Here is the Large Goat's Weed Pepper, Capsicum annuum, Scoville units: 1,000 to 10,000 SHU. The Large Goat's weed Pepper originates from our gardens here in PA, USA. This pepper is a natural hybrid from the Goat's weed or Black cobra pepper. One plant in dozens of plants came out with large hanging pod on furry goat's weed plants. Fruits tend to be a jalapeno shaped peppers ranging in size from 2.5 to 4 inches long and turn red when ripe. They go from green-black to red but some times just turn red right away. They have a great pepper flavor and very crispy but a pretty good bite. This pepper is a F-1 at this point. One plant can produce dozens or more peppers and get to 3.5 feet tall with one pod per node. Plants are furry and green with black peppers. You can Grow it as an annual or ornamental in the vegetable garden or bring it in for the winter! Open pollinated 75 to 95 days.
Large Goat's Weed Pepper (HR)
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Pepper Review Video
Peppers require a long warm season to produce fruits, taking from 58 to 100 days to mature. Although grown as an annual throughout most of the country, peppers survive as perennials in U.S. Department of Agriculture plant hardiness zones 9b, 10 and 11. Ornamental, sweet and hot peppers all require the same conditions for germination and fruit production.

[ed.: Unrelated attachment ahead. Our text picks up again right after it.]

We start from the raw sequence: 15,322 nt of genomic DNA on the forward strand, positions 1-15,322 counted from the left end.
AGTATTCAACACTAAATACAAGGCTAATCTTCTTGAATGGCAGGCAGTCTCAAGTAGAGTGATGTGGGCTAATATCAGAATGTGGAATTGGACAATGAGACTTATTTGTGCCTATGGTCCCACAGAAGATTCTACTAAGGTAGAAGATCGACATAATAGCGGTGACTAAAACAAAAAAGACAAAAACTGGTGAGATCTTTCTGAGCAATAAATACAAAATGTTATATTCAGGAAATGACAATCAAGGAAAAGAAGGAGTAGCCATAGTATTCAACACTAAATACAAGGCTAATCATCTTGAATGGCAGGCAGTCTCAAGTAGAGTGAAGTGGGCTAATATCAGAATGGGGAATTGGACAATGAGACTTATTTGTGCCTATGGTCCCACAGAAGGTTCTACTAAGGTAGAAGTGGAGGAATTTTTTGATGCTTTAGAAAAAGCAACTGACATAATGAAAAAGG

1. Start pepper seeds six to eight weeks before you plan to plant them outside. Use planting trays or pots with drainage holes and a separate water tray to allow excess moisture to drain.
2. Wash planting trays or pots with hot water and soap. Mix nine parts water with one part bleach and rinse the containers with the mixture to remove any bacteria and fungus.
3. Fill the planting container with seed starting mix. Use a packaged soilless blend or make your own using one-third peat, one-third sand and one-third vermiculite.
4. Broadcast the pepper seeds across the seed starting medium. Cover them with a light layer of the medium about twice as thick as the seed width.
5. Mist the planted container with room temperature water until the starting mix feels damp all the way through. Cover the tray or pots with a humidity dome or plastic film.
6. Place the planters in a warm location. Pepper seeds need temperatures around 70 to 80 degrees F to germinate. Use a seed starting heat mat with thermostat to ensure consistent and accurate temperatures.
7. Check the peppers daily for moisture levels and seedlings. Mist as needed to keep the soilless mix moist. Germination takes seven to 14 days for most varieties of peppers. Remove the plastic cover when seedlings appear.